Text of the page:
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Husking the coconut for our bani valolo. I think it took me 30 minutes just to husk 2 coconuts. Even the dogs were laughing at me.

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Next step, scratch the coconuts..

7 thoughts on “ISLAND LIFE.

  1. Martha Larrison

    Hi Adriane. I have so enjoyed following your journey. Your story shows the strength you have as an individual and I marvel at the people in your community whose lives are continuously difficult. And yet I see the smiles on their faces. The sheer happiness and value they have for life highlights how the Americans who are bitter over the silliest situations are so very selfish and ignorant. This story of your is a true inspiration!

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    1. Adriane Kline Post author

      Thank you for following my journey! It has been such a great experience and I have learned so much. It is so refreshing to see the sheer happiness people can posses without material items. I know this experience will impact the way I live the rest of my life.

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  2. Jan Gulliver-Kline

    Nice to read….you do a good job of describing your life. And yes, it DOES look as if at least that black and white dog is actually laughing at you! Love you.

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  3. sherrislater

    Your story telling is amazing Adriane. You allow us to really see and experience your world and it makes us so aware of our own in contrast. Living in community, drawing on the individual skills and talents of the community to survive-something so fundamental we take for granted, and all the other rewards and challenges inherent in the day to day hunting gathering laughing loving crying consuming and sleeping. I love the reason for big families! That’s what it it use to be for us as well as an agrarian society. We needed all those hands in the field. Although we weren’t farmers or catholic (sorry Martha) I’m still glad my parents went for the large brood. We are certainly a blessing to each other now. I can’t begin to imagine your re-entry but I know for your mothers sake I’m glad it’s soon. Thank you for sharing so much with us Adriane. It puts so much into perspective for us all. You’re such a beautiful story teller! The human condition demands good story tellers; how else do we gain perspective and insight to evolve. Your mission …should you choose to accept it…! Can’t wait to hear some in person. Live and peace, Sherri.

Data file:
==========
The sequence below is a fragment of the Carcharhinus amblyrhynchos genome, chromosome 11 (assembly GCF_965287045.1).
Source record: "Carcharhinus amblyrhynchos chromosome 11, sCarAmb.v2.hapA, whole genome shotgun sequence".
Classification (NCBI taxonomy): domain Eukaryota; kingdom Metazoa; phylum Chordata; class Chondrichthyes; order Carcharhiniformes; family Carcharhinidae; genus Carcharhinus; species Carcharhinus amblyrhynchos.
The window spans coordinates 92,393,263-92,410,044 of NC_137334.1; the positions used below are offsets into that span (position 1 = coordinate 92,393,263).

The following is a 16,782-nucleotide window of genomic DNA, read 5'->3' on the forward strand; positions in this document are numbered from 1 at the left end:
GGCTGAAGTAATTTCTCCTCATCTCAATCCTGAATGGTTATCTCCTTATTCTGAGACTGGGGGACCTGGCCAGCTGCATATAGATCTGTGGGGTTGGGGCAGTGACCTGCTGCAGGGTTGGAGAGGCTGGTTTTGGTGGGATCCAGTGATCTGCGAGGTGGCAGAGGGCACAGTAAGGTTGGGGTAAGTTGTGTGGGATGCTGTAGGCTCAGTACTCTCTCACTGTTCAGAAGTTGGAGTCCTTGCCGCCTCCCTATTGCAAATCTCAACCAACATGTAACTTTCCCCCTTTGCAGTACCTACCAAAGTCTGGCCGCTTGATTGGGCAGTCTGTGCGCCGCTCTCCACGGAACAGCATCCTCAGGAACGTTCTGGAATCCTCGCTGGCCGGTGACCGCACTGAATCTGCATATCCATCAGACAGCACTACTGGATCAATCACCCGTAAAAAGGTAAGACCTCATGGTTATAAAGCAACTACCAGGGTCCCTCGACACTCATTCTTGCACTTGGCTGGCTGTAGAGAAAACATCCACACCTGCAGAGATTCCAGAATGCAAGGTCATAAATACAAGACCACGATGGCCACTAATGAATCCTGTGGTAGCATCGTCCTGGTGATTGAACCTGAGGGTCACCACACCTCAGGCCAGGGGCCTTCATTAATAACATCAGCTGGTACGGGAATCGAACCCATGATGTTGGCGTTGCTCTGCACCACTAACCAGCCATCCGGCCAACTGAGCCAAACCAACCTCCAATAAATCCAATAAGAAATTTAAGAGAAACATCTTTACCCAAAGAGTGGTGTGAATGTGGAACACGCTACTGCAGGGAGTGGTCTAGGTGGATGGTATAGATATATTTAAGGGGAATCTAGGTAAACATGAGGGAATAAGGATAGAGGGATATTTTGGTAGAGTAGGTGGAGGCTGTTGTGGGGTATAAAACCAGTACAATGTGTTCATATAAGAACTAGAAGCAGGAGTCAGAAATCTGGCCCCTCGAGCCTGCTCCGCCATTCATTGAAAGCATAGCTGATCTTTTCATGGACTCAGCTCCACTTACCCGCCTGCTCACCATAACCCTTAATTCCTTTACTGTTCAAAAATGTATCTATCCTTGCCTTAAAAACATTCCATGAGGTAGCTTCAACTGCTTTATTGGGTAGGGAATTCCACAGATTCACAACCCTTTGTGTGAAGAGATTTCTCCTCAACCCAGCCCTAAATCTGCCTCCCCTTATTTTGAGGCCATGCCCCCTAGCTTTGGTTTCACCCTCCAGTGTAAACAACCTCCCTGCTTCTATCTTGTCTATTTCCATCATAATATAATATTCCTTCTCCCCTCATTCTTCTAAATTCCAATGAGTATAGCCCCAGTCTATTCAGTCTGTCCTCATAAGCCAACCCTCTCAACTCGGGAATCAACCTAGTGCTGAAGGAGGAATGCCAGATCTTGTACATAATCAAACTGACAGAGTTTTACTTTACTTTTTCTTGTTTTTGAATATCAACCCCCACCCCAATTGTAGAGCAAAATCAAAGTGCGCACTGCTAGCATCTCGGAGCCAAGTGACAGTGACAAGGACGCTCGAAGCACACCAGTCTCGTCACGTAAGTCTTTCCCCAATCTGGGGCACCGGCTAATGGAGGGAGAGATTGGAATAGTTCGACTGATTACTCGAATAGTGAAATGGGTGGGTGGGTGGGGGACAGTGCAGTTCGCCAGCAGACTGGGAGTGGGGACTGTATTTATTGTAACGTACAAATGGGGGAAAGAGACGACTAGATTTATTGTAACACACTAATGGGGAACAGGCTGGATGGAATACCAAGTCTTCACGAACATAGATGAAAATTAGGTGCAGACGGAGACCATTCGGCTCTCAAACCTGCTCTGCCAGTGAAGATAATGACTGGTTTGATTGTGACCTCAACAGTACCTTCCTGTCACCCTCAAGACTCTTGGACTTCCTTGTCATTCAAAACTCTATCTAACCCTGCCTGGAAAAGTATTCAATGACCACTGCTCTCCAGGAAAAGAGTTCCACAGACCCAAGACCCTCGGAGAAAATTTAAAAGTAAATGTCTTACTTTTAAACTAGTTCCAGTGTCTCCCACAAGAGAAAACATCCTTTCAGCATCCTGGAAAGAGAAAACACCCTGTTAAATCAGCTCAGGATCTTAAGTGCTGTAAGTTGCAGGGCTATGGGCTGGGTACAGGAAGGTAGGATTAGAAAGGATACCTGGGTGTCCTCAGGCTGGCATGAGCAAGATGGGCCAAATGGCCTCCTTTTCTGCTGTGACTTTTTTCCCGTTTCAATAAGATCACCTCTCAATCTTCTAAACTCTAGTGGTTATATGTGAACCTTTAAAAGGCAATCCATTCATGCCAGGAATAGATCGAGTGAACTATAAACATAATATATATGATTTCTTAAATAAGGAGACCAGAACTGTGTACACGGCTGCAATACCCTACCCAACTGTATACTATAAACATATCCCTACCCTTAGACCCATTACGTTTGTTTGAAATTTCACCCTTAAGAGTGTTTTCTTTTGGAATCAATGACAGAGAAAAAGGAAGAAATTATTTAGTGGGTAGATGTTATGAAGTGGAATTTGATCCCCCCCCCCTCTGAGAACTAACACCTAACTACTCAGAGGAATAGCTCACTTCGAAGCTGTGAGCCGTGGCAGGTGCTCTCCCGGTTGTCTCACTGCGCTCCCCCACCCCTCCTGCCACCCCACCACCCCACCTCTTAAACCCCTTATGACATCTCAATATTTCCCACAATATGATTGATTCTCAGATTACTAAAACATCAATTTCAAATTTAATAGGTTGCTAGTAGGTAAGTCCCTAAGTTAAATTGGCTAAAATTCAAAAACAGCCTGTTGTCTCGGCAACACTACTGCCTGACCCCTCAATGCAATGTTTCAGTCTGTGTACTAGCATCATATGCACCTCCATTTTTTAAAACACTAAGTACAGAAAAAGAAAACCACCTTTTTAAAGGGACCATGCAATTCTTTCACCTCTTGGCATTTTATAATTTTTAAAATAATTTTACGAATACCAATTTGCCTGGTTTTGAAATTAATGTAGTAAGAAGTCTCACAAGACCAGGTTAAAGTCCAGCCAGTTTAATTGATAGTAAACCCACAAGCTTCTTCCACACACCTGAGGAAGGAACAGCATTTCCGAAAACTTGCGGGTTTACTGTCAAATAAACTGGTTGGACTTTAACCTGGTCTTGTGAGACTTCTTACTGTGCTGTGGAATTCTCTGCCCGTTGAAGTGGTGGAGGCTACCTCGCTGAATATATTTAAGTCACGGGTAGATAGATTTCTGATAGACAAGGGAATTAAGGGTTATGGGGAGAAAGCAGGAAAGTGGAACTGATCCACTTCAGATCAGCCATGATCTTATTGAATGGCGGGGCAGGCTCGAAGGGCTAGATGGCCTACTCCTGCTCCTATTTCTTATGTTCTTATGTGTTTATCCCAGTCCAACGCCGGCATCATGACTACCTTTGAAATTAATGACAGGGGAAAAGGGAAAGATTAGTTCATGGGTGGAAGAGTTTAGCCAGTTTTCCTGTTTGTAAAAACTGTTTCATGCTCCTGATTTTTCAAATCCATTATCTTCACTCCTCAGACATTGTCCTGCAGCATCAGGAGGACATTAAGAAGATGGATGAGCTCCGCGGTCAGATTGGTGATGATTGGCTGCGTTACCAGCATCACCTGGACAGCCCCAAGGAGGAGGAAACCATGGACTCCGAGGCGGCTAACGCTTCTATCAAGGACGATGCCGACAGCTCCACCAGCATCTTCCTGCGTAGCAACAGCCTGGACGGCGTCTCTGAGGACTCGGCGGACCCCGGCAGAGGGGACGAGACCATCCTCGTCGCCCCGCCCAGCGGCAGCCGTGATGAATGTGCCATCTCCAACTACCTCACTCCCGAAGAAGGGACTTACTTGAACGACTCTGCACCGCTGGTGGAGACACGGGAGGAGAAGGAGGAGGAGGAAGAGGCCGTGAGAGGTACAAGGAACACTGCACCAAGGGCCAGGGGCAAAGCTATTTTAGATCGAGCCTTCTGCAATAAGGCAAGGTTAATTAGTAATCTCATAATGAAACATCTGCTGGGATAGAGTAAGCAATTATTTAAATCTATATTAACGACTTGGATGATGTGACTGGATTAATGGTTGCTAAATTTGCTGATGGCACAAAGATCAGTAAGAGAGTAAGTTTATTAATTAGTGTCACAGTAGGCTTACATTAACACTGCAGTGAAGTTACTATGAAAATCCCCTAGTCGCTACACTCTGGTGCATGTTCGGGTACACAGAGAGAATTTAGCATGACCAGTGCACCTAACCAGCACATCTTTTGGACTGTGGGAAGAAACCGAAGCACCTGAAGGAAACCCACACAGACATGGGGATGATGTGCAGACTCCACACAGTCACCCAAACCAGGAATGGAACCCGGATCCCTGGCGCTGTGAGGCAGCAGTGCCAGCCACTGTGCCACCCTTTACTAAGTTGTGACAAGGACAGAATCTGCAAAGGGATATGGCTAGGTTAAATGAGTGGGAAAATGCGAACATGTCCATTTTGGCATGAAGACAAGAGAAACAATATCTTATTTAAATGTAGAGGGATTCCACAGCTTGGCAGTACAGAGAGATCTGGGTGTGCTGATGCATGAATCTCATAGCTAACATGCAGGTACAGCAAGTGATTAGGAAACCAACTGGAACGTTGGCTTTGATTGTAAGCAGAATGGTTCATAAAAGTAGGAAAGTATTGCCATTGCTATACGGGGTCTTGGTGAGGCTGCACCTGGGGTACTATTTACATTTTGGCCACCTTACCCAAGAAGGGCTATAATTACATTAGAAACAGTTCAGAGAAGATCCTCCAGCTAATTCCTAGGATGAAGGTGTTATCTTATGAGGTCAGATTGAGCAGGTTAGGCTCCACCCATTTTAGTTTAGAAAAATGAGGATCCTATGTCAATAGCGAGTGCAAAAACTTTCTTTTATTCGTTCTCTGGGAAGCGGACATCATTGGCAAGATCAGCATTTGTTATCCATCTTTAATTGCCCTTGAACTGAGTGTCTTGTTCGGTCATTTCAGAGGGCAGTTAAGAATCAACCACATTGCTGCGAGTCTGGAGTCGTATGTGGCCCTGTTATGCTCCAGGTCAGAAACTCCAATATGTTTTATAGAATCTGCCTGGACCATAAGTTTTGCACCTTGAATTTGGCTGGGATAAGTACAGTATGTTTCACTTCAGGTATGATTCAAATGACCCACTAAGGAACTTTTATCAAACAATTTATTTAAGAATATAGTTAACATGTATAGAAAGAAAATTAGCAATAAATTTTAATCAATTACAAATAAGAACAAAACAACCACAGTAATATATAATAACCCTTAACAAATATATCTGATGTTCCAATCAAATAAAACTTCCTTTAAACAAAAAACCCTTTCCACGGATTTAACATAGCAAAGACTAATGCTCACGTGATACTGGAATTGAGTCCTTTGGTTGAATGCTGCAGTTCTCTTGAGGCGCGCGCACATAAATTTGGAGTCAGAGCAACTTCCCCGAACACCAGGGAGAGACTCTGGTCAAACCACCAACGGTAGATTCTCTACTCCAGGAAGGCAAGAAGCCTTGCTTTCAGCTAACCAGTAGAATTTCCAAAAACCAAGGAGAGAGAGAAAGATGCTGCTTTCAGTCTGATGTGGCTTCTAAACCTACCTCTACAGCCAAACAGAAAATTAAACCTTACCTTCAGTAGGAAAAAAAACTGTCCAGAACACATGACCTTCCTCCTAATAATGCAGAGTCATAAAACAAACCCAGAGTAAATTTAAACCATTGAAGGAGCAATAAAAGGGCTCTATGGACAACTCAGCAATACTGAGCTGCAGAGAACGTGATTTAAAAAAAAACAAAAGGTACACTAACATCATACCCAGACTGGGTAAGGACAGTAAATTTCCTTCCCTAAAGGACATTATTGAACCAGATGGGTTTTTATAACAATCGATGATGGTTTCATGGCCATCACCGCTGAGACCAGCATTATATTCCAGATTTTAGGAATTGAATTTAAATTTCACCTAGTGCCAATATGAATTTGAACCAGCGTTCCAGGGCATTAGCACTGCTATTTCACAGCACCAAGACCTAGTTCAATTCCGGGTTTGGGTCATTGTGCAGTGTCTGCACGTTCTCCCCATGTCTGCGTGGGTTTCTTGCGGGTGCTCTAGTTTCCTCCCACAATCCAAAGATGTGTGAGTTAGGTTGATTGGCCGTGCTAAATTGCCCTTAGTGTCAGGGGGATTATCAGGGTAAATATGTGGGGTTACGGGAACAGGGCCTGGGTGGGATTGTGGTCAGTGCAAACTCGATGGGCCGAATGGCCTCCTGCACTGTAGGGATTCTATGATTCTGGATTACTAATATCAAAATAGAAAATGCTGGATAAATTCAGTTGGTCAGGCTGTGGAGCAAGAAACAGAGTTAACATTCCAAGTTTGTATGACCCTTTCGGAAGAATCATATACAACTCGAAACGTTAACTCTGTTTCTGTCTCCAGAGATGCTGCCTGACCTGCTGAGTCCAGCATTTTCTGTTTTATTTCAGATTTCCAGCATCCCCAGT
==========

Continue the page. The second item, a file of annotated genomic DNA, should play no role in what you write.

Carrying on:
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    1. Adriane Kline Post author

      I truly appreciate your following and complimenting my writing and stories! Thank you for your continued interest in my experience. It is definitely going to be an adjustment back at home… I am not sure I am ready for that culture shock but I’ll have to face it sooner or later. I will be home on the 19th of Decemember- just in time for the snow!

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  4. Grandpa & Grandma Gulliver

    Adriane, It will be so neat to hear in person the fantastic real life stories you have to tell. Is there a possibility that you would give a talk on Fiji and your life while living there, here at StoryPoint? I haven’t talked to our lady here that would have to set it up with you and if you don’t want to do it, that will be OK, but I think you do have a truly great story to tell. Love you lots, Grandpa and Grandma

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    1. Adriane Kline Post author

      Thank you so much for continuing to follow my blog! I have never heard of StoryPoint but would be something I may be interested in! I would love to share some of my stories and help people understand the way of life in Fiji. I am looking forward to seeing you during the holiday season!